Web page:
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Tegarayama Masashige Katana
Just out of the woodwork, a well mounted, ubu katana, signed, Oshu Shirakawa Kerai Tegarayama Masashige / Kyowa ni nen hachi gatsu hi (a day in August 1802). Hawatare: 2 shaku 1 sun 3 bu 5 rin. (64.7 cm / 25.47"). Motohaba: 2.94 cm. Sakihaba: 2.08 cm. Kasane: 6.4 mm. Billowing o-gunome midare; rich, bright soft deep habuchi. In places the habuchi will undercut a gunome, leaving it floating above the lower part of the hamon. Although the blade has been scratched, slight sunagashi, kinsuji, hataraki, can be seen. Nado. The jigane is itame, but the scratching precludes further description. This blade reminds me of Ozaki Suketaka, many of whose blades have become Tsuda Sukehiro or Sukenao for marketing purposes.
The koshirae is very nice, with only slight damage to the saya and a few white paint spots, visible in the first picture below. The tsuka is good same, wrapped black tsuka ito; the menuki are deep black, well detailed shakudo Vajra. The fuchi-kashira are good quality shakudo nanako with a gilt owl perched on a shaku branch, and gilt monkeys all in takazogan. The iron sukashi tsuba is of rice grasses and heads, with gilt high lights. The saya is in very good condition with an excellent iron kurikata elaborately decorated with a Ho-o and foliage in gold nunome. The kojiri is Higo style iron with nunome cherry blossoms in gold. Niju silver foil habaki, with the silver missing from the lower piece.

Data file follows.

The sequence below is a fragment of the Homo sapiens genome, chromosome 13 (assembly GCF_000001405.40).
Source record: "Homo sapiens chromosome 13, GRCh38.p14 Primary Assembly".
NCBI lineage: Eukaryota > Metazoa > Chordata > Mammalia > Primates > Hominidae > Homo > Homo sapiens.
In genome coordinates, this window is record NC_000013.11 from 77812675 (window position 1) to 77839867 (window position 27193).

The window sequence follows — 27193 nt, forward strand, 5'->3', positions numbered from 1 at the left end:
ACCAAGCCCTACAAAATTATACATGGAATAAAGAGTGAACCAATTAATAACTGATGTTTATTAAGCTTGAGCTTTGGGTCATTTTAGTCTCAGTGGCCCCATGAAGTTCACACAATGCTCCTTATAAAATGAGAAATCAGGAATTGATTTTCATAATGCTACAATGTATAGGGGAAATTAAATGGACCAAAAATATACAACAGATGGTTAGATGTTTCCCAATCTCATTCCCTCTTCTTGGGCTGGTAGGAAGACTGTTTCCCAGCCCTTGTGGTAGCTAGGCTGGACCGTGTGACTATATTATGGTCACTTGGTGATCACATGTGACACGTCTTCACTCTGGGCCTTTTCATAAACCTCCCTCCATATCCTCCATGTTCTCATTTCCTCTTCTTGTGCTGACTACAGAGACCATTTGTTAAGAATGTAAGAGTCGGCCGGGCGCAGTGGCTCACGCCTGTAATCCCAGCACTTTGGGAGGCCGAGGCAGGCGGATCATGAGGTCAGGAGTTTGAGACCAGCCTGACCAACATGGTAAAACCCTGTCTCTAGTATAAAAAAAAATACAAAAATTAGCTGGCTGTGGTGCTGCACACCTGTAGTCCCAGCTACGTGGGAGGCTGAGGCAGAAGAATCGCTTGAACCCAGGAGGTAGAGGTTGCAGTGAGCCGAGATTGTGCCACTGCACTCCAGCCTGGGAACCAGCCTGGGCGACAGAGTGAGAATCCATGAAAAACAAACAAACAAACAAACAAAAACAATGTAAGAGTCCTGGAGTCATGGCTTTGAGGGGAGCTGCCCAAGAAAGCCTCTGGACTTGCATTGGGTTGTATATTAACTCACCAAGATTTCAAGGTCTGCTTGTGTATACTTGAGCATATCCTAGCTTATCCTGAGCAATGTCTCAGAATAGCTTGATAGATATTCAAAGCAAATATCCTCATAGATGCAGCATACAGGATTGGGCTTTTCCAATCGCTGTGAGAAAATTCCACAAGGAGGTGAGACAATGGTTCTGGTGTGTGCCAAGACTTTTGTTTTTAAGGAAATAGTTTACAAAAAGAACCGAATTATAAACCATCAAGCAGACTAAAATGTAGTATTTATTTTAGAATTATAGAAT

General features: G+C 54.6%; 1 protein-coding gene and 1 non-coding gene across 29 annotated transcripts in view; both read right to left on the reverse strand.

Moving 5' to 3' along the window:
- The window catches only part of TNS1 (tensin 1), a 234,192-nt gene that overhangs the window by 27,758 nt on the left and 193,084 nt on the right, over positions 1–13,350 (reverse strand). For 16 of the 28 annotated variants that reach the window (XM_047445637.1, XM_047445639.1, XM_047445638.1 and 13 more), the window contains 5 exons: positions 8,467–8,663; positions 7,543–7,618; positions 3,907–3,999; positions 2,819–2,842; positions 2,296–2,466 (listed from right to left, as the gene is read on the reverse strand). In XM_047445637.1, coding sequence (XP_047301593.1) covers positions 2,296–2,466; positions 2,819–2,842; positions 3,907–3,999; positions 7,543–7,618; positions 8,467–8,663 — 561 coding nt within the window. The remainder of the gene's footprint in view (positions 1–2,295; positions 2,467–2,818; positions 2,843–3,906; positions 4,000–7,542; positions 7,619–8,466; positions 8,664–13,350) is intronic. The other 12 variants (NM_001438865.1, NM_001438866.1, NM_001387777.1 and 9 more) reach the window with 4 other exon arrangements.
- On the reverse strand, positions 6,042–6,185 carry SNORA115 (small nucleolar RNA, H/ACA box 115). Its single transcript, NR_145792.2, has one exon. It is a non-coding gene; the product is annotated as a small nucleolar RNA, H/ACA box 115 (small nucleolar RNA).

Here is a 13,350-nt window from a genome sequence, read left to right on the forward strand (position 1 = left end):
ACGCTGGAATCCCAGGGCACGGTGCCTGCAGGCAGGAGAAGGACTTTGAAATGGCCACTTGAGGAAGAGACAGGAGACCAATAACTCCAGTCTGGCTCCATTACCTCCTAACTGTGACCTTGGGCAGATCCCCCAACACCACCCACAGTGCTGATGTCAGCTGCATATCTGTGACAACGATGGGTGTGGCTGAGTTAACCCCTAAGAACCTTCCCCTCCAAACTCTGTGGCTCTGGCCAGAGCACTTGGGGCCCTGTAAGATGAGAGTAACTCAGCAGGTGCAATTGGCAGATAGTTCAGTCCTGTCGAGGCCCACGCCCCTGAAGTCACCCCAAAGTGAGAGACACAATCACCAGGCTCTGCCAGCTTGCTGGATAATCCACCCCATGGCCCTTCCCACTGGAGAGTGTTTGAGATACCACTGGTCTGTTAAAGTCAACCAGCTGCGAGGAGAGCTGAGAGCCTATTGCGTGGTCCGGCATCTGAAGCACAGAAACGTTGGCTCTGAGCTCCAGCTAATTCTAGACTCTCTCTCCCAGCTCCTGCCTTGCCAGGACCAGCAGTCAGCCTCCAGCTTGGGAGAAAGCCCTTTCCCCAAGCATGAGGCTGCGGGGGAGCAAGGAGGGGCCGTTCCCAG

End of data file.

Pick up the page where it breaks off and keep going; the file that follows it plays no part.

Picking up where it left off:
Tegarayama Masashige is rated Jojosaku in Nihon Toko Jiten - Shinto Hen by Fujishiro. Valued at 5,500,000 yen in Shibata's Toko Taikan; listed with a double square in Nihonto Meikan; and pictured in both Nihonto Zuikan and Shinshinto Taikan, as well as numerous other texts.
This is an extremely attractive blade that should be polished to restore its true beauty. The signature does not match any example of Tegarayama Masashige that I have found. A glance at the Yama kanji precludes any chance of a kantei of shomei. It could well be by Masashige, though the signature is not. It very much reminds me of the work of Ozaki Suketaka, many of whose blades have become Tsuda Sukehiro or Sukenao for commercial purposes.